The beach house in Bodega Bay was supposed to be our escape, but it was just another place for us to be uncomfortable together. Every summer, we used to spend a couple weeks there. My father drove us in his coral car, a BMW sedan so glossy it was almost as if it wasn’t there; all you could see were the objects and colors reflecting off of it.… My father drove, my mother sat in front, and Kevin and I piled in the back. We fought over the dividing line that separated his half of the back seat from mine. After we spent some time jabbing our elbows into each other’s ribs, our mother would tell us to quiet down. She would point her finger at me and say, “Don’t talk back to your brother.” Men were always right, they always had the authority, and she imposed this on me, though living according to that rule was at the root of her unhappiness, even if she never knew it. That, and the tendency to compare herself to everyone else, her husband to other husbands, and her children to other children, in order to measure her own success.
The scenes are crystal-clear and deliver pithy truths about authority and rank within a family, the loneliness when one does not fit into her appointed place, how a child learns about racism in America from the other side of whiteness, how invested everyone is in keeping that a secret, and the marks all of that leaves. I just wish this were a short story instead of a novel excerpt.
I’ve railed about this before. It’s possible for a novel excerpt to work wonderfully. But the two forms are different, and somehow, even an excerpt from an exceptional novel – maybe especially an excerpt from an exceptional novel – just reads off as a story. I’m not about to second-guess Ploughshares, or Pushcart, but for me the rhythm was off. The ending, instead of leaving me with that wonderful “projecting into the future” feeling only left me wondering what I’d missed, or if pages had been left out. That was before I realized it was an excerpt; now I understand.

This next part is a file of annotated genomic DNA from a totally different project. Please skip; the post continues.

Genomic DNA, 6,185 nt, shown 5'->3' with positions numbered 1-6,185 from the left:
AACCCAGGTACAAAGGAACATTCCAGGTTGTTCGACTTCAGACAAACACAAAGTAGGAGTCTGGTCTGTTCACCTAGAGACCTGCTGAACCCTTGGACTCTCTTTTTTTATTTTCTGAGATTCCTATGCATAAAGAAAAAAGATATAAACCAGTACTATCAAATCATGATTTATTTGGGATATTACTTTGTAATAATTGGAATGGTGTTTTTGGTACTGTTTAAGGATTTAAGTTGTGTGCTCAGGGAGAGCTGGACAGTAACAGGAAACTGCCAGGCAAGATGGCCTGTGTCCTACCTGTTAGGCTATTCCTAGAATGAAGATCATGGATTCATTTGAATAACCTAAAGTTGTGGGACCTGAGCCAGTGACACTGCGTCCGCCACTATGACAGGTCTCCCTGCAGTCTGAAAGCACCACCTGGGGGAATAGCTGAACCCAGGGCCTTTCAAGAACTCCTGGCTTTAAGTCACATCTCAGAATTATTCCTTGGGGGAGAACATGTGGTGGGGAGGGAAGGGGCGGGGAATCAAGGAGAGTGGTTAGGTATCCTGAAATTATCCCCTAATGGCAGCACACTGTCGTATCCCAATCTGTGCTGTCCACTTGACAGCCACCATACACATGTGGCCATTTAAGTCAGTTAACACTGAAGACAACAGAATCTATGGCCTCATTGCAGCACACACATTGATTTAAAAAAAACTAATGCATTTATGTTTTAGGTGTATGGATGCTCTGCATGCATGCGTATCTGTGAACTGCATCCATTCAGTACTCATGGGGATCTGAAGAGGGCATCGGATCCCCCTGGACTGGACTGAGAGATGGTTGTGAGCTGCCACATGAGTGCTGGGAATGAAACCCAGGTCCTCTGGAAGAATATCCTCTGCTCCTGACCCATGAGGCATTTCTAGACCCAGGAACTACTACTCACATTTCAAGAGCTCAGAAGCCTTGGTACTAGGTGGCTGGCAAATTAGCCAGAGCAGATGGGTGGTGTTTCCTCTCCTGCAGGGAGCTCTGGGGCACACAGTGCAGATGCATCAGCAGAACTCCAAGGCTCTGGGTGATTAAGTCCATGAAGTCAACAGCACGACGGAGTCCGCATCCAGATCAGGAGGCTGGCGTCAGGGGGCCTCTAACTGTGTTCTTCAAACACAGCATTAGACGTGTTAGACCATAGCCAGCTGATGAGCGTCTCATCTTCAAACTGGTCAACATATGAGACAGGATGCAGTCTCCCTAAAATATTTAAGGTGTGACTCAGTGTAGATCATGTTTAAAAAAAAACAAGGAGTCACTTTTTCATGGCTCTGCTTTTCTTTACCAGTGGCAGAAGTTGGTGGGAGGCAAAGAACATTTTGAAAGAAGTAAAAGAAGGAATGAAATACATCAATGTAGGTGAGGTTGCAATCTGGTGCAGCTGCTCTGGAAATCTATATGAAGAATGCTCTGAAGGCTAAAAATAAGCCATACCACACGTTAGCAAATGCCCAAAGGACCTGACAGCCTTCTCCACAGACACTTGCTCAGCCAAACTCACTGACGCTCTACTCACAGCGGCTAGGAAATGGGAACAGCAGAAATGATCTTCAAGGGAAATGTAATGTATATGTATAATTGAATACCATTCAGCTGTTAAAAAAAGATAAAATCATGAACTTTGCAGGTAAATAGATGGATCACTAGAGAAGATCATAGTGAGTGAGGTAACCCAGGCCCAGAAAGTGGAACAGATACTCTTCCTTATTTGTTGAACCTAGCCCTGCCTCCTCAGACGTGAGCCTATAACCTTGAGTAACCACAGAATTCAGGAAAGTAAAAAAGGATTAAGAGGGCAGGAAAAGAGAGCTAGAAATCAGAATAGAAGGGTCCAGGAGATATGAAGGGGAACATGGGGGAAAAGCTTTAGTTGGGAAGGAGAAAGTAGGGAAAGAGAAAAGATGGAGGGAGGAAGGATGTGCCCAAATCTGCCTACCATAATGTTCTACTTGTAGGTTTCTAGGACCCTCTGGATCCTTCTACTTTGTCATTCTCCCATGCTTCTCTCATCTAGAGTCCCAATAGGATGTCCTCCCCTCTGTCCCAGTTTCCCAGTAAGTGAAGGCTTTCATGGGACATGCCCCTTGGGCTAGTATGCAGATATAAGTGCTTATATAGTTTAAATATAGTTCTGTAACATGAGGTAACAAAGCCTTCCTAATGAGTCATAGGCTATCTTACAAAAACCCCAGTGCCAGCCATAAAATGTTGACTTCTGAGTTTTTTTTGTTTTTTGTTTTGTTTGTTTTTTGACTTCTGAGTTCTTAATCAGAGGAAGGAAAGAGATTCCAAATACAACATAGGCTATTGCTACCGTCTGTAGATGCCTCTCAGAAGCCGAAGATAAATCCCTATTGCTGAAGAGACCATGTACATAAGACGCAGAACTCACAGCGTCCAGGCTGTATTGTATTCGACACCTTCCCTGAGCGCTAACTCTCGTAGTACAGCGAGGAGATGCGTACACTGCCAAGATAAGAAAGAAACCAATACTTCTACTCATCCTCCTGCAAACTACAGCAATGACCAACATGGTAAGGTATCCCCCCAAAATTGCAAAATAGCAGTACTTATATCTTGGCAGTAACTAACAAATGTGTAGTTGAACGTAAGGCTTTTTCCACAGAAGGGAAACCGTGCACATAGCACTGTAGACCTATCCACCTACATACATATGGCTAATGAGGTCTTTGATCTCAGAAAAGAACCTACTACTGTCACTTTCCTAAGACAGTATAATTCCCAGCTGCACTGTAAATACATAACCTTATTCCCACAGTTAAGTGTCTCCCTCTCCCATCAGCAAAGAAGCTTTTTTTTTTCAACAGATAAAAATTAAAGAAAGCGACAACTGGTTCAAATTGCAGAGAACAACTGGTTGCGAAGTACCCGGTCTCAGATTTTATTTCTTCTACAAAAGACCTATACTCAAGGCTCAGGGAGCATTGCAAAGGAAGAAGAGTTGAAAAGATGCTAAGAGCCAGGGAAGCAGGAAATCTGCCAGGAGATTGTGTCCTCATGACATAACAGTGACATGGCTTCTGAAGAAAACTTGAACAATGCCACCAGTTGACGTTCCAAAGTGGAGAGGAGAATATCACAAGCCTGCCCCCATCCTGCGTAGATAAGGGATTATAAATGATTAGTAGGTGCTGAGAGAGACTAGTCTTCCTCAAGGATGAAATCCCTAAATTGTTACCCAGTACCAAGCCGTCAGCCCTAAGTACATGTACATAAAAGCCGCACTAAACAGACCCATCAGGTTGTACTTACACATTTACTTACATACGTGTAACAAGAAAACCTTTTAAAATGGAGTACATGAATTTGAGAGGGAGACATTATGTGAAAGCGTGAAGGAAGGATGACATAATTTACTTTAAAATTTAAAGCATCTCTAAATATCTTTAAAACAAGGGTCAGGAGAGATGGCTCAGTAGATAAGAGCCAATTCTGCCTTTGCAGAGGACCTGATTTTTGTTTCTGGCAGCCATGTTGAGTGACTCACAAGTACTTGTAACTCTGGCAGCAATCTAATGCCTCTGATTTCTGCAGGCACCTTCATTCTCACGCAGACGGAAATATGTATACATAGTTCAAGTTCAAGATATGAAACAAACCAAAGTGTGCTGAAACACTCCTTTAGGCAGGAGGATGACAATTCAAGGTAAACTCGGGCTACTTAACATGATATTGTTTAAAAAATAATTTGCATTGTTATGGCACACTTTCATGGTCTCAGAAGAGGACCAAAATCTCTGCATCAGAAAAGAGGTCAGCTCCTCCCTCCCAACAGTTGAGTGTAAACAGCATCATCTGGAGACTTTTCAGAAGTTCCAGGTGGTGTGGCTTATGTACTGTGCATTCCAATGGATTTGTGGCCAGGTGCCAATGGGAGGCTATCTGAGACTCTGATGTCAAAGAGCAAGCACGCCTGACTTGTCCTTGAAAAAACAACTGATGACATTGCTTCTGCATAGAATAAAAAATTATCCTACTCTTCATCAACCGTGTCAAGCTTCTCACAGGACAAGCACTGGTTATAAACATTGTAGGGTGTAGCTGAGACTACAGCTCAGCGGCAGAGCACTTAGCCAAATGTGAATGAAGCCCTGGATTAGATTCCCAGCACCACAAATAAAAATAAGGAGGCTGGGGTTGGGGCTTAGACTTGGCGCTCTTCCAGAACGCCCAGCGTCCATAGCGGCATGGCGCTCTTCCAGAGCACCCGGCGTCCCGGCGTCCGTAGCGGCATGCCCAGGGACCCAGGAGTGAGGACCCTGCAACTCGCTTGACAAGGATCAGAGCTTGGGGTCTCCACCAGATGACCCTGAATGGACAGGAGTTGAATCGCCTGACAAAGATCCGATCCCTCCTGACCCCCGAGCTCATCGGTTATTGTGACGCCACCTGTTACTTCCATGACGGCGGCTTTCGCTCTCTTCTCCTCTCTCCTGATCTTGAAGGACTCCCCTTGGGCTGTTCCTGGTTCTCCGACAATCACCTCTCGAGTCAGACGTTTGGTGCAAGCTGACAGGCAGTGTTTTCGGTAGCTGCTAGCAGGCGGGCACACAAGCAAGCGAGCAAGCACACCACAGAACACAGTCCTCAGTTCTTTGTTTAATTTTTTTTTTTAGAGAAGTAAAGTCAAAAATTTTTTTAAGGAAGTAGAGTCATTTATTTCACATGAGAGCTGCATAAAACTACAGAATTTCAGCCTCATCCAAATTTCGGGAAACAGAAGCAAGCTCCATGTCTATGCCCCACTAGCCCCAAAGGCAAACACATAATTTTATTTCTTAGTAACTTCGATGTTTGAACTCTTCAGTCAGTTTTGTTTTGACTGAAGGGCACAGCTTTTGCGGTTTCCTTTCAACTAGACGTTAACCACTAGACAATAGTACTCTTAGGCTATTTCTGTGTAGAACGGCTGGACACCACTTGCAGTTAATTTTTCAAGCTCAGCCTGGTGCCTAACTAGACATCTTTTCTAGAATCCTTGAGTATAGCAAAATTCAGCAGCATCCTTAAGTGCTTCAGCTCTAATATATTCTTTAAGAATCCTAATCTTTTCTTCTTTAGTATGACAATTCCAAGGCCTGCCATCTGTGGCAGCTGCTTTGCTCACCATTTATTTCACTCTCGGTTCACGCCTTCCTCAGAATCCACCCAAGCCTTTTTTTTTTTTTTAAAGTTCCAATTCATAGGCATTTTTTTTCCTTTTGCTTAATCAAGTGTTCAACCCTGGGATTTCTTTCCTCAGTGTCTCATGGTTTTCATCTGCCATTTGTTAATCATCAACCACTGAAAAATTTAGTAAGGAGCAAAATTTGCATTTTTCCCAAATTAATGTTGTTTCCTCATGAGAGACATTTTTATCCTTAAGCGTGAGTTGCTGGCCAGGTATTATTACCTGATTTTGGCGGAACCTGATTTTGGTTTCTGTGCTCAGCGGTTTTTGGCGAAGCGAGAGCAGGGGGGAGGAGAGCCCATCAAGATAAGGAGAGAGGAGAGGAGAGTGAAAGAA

The portrait of the unhappy-in-its-own-way family in years past was, as I said, captivating, if too short to support the grown-up final trip to Bodega Bay with its shocking ending. I idly wonder if the use of that location brings to anyone else the sense of the original Angry Birds ripping Suzanne Pleshette to shreds and leaving her limp and bleeding on the front porch. It’s not an inappropriate allusion, as this family, and brother Kevin in particular, seems to be a nest of angry birds, contained for years by some force that in the final scene begins to fray.
He caved in like that, always giving up what he wanted, because our parents taught him that men should give up things and women should be given things. I remembered that later, the unfairness to both of us, how one person was given power and authority but forced to sacrifice personal desires, while the other person was made powerless but given the right to material things.
While Jane is a great character, I didn’t get enough of her to set the bait, and nowhere near enough to allow me to see past the abrupt ending. I’d love to know the mother better – and the father, who is only reflected in the family as the world is reflected off his coral BMW. I’m going to assume the novel starts from that ending, and covers the past more fully in flashbacks as it moves forward. Just from the few pages here, I’d heartily agree it’s ground worth exploring, as is the impact of those years on the present. And I have every reason, based on these glimmers here, to believe it will be far more satisfying as a novel.